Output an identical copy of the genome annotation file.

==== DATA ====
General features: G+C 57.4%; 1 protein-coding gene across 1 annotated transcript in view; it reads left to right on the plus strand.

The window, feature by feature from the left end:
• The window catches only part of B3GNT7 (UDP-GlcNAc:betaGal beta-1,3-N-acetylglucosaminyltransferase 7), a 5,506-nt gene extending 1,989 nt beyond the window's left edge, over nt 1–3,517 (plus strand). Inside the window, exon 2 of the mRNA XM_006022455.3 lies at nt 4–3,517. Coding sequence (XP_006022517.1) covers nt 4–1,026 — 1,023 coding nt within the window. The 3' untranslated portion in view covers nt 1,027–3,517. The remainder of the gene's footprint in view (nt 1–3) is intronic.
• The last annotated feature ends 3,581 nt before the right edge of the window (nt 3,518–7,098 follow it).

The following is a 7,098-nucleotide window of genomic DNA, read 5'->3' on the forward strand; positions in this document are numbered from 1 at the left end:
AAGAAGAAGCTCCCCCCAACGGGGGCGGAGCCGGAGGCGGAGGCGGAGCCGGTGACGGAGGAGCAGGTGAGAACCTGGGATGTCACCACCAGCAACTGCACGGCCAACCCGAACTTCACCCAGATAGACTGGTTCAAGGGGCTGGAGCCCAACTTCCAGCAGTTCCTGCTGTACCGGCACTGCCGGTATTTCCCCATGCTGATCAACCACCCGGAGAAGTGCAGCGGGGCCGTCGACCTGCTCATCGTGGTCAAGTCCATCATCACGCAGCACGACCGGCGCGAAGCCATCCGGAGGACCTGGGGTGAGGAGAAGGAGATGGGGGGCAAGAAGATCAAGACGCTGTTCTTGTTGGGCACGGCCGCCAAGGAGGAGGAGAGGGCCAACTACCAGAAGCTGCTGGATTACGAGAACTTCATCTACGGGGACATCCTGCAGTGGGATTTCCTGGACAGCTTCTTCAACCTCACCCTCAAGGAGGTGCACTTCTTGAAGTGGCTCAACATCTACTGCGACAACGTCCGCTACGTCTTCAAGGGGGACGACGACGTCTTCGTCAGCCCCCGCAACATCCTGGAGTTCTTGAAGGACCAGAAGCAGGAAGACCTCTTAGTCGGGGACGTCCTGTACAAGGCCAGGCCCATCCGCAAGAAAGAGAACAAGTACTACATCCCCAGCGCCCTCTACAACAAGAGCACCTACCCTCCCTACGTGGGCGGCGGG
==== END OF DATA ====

General features: G+C 57.4%; 1 protein-coding gene across 1 annotated transcript in view; it reads left to right on the plus strand.

The window, feature by feature from the left end:
• The window catches only part of B3GNT7 (UDP-GlcNAc:betaGal beta-1,3-N-acetylglucosaminyltransferase 7), a 5,506-nt gene extending 1,989 nt beyond the window's left edge, over nt 1–3,517 (plus strand). Inside the window, exon 2 of the mRNA XM_006022455.3 lies at nt 4–3,517. Coding sequence (XP_006022517.1) covers nt 4–1,026 — 1,023 coding nt within the window. The 3' untranslated portion in view covers nt 1,027–3,517. The remainder of the gene's footprint in view (nt 1–3) is intronic.
• The last annotated feature ends 3,581 nt before the right edge of the window (nt 3,518–7,098 follow it).

The following is a 7,098-nucleotide window of genomic DNA, read 5'->3' on the forward strand; positions in this document are numbered from 1 at the left end:
AAGAAGAAGCTCCCCCCAACGGGGGCGGAGCCGGAGGCGGAGGCGGAGCCGGTGACGGAGGAGCAGGTGAGAACCTGGGATGTCACCACCAGCAACTGCACGGCCAACCCGAACTTCACCCAGATAGACTGGTTCAAGGGGCTGGAGCCCAACTTCCAGCAGTTCCTGCTGTACCGGCACTGCCGGTATTTCCCCATGCTGATCAACCACCCGGAGAAGTGCAGCGGGGCCGTCGACCTGCTCATCGTGGTCAAGTCCATCATCACGCAGCACGACCGGCGCGAAGCCATCCGGAGGACCTGGGGTGAGGAGAAGGAGATGGGGGGCAAGAAGATCAAGACGCTGTTCTTGTTGGGCACGGCCGCCAAGGAGGAGGAGAGGGCCAACTACCAGAAGCTGCTGGATTACGAGAACTTCATCTACGGGGACATCCTGCAGTGGGATTTCCTGGACAGCTTCTTCAACCTCACCCTCAAGGAGGTGCACTTCTTGAAGTGGCTCAACATCTACTGCGACAACGTCCGCTACGTCTTCAAGGGGGACGACGACGTCTTCGTCAGCCCCCGCAACATCCTGGAGTTCTTGAAGGACCAGAAGCAGGAAGACCTCTTAGTCGGGGACGTCCTGTACAAGGCCAGGCCCATCCGCAAGAAAGAGAACAAGTACTACATCCCCAGCGCCCTCTACAACAAGAGCACCTACCCTCCCTACGTGGGCGGCGGG